Busy development year ahead: Large projects rose dramatically in 2000 | SierraSun.com

Busy development year ahead: Large projects rose dramatically in 2000

To the surprise of few, development activity was heavy in Truckee in 2000, and it appears it will only get heavier.

The number of single family residential homes in Truckee, both second homes and those for full-time residents, remained relatively constant. On average, the town issued 29 residential permits per month in 1999 and 33 per month in 2000.

However, according to Truckee Town Planner Duane Hall, 2000 was different from 1999 in that the application growth rate for large developments dramatically outpaced the growth rate for single residential homes.

Large industrial, conglomerate single family estates, multi-unit residential complexes, public agency expansion and commercial projects trickled into the town’s planning department with surprising regularity.

According to Hall, the shift in emphasis toward larger projects further reflects the maturity of the town. As the town grows and as homeowners continue to move into the area, the pressure for cultural development and expansion grows.

Public agencies like the Truckee Donner Park and Recreation District, which is planning new baseball parks on Joerger Drive, or Tahoe Forest Hospital’s 47,000-square-foot expansion plan, indicate the need for public agencies to match the demand of an expanding community.

“A few years ago we saw increases in single family homes,” Hall said. “Single family (homes) are the first indicator because the lots exist. Larger projects take more time, but we’re seeing them go.”

Likewise, Hall said the recently announced expansion of Donner State Memorial Park also reflects development pressure facing the town. The need to protect certain biological or cultural areas has reached a new level of urgency.

The formation of new conservation groups will likely occur in the year 2001, many say. Mountain Area Preservation Foundation, Truckee Donner Land Trust or Sierra Watch plan to become more involved in public issues, as will smaller groups like Donner Lake Citizens Group for Drinking Water, Help Northstar or Landis Communications.

“It’s overwhelming,” Mountain Area Preservation Foundation spokeswoman Stefanie Olivieri said. “MAPF is all-volunteer, and we find the amount of development activity staggering.”

MAPF has been working with other preservation groups in the area for resources and fund-raising. The group has enlisted land use planners in San Francisco to help keep development activity in check, but it has been a difficult process.

“The town has a great deal on its plate right now,” Olivieri said. “Whether it is supportable and sustainable is the real issue.”

Hall said the most significant development in Truckee for the year 2000 would have to be Featherstone, a large community taking shape east of Prosser and just south of Interstate 80.

With more than 200 fractional ownership units in the works and more on the way, the value of Featherstone will likely exceed $80 million. Phase 2 of the project has been in discussion, and may include 165,000 square feet of commercial retail/office space, a 150-room hotel, an 18-hole golf course and hundreds of multi-family and single family residential units.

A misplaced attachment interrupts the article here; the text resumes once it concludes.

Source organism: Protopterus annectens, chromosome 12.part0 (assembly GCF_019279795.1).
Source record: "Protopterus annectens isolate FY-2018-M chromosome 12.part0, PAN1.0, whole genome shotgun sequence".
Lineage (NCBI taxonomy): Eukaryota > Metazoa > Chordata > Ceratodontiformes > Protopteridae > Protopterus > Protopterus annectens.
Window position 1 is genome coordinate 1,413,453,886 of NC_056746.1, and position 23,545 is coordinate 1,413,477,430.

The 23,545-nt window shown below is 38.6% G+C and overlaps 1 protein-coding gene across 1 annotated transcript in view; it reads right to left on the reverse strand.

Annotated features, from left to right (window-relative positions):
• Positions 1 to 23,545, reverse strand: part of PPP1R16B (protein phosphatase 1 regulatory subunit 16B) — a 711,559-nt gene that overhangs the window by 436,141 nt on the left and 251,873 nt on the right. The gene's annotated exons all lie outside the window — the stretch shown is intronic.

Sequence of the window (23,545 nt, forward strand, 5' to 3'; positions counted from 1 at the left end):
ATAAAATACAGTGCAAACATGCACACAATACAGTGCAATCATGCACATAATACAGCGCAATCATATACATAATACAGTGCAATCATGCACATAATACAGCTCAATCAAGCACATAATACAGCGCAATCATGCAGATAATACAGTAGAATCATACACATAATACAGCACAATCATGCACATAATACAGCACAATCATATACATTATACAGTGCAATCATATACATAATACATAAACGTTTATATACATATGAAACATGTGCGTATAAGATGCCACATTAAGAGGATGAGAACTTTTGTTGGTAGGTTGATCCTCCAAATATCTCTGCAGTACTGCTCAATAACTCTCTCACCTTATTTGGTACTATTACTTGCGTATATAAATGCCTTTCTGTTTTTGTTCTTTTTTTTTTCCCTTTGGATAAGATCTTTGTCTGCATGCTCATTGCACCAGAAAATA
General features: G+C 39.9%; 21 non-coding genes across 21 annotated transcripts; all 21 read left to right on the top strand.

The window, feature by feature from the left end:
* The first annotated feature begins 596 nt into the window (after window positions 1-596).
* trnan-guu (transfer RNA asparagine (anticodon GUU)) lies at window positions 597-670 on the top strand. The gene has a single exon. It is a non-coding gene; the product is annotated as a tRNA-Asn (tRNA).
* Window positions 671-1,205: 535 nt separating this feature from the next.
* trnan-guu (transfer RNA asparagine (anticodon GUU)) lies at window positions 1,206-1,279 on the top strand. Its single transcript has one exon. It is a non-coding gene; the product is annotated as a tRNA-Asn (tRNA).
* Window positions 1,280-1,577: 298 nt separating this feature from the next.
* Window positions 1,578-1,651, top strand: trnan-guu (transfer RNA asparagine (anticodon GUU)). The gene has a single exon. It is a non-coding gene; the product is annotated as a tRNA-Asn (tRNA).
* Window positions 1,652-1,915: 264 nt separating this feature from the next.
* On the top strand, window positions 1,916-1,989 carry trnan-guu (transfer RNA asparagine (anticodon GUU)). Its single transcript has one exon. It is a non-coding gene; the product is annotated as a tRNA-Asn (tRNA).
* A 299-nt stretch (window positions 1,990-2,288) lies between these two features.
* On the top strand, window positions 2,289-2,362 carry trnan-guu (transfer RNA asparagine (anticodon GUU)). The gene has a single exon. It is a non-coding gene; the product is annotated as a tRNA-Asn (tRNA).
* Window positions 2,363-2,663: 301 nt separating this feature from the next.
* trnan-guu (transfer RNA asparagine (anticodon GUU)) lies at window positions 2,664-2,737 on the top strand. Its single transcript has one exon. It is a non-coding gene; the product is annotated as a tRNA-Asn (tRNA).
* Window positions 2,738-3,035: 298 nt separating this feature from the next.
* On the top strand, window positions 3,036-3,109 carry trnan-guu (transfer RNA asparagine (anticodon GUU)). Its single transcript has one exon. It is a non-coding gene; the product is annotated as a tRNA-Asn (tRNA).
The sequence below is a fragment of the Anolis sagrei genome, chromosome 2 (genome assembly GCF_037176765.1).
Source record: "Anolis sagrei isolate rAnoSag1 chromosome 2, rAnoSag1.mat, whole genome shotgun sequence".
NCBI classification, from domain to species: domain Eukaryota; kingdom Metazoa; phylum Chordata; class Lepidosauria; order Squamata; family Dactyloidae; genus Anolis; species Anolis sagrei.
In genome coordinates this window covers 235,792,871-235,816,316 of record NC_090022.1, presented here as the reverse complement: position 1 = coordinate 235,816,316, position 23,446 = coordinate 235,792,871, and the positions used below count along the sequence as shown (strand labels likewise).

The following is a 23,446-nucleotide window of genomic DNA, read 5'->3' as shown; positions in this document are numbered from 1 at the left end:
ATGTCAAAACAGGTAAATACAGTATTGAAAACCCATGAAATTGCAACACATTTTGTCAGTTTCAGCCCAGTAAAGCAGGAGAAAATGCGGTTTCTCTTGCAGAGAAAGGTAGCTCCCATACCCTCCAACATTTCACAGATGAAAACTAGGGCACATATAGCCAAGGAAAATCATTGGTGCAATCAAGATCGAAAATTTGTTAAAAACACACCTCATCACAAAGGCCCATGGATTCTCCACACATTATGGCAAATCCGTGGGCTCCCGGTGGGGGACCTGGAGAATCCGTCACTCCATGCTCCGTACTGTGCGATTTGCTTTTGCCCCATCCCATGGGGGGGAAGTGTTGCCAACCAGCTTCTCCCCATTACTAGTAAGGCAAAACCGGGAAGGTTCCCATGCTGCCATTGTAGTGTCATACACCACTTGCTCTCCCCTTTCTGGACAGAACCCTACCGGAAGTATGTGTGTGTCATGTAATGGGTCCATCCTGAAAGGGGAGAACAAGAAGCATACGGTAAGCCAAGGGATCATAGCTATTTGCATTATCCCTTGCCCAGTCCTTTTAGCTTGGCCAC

Five of the largest development proposals are in nearby Martis Valley, which is under the jurisdiction of Placer County’s planning department. The Martis Valley Business Center, Eaglewood, more than 1,000 units in Lahontan’s expansion plans and more than 2,000 units in Northstar’s updated master plan headline the list. Golf courses are common to most of the development plans.

To keep Town Council up to speed and organize potential trends, Hall gave a presentation at their last meeting describing some of the larger developments in Truckee and nearby Placer County.

“One of the reasons why we put this together is because we have never seen so many significant developments in the hopper,” Community Development Director Tony Lashbrook said.

In 1999, the Town of Truckee received 3.6 commercial applications per month and approved 2.75 applications. In 2000, the town received nearly four times as many commercial applications with 12.1 per month on average, and approved 2.5 per month on average.

While the actual number of permits isn’t the most accurate reflection of the number of new businesses (if one commercial development submits an application for 12 buildings, 12 permits must be obtained) it does portend the shift to larger projects looking to Truckee as a valuable location.

“One of the purposes (of the presentation to the council) is that all these projects in the pipelines may actually happen next year, which would actually be a substantial increase compared to last year. Especially compared to what type of activity is going on right now,” Hall said.

Developers broke ground on approximately 350 single family homes and 50 condominiums in 2000. Riverview Village, which comprises 39 single family homes, and Sierra Village with 72 affordable rental units, were significant projects underway last year.

In town, Hall said there were approximately 30 proposed projects adding to more than 1,000,000 square feet of commercial/industrial floor space, 1,700 dwelling units and 4,000 dwelling units in Placer County.

“There wasn’t a lot of single family or multi-family projects in 1999,” Hall said. “Next year there will be even more.”

Truckee Population and growth statistics

Housing Unit

Year Population Annual Growth Single Family Multi-family

Rate Homes Homes

1994 11,028 na 7,477 949

1995 11,318 2.63% 7,800 953

1996 11,451 1.18% 7,914 953

1997 11,880 3.75% 8,178 1,070

1998 12,259 3.19% 8,393 1,110

1999 12,539 2.28% 8,615 1,134

2000 12,903 2.90% 8,965 1,154

Source: California Department of Finance

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